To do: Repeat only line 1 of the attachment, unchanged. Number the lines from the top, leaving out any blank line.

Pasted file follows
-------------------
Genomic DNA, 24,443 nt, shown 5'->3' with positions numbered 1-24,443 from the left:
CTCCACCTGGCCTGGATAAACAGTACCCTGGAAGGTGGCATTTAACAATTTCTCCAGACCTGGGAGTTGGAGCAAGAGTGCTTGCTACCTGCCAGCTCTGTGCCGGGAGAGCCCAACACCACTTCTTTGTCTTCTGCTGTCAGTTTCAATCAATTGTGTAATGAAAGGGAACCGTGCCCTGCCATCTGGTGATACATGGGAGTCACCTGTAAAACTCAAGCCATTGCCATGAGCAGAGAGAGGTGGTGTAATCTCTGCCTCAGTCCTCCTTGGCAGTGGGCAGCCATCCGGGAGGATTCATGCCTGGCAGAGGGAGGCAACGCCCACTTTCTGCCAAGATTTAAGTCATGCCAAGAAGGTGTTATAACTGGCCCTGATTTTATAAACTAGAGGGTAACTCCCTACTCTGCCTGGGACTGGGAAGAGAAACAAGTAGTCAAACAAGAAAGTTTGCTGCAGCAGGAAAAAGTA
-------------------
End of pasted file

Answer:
Genomic DNA, 24,443 nt, shown 5'->3' with positions numbered 1-24,443 from the left: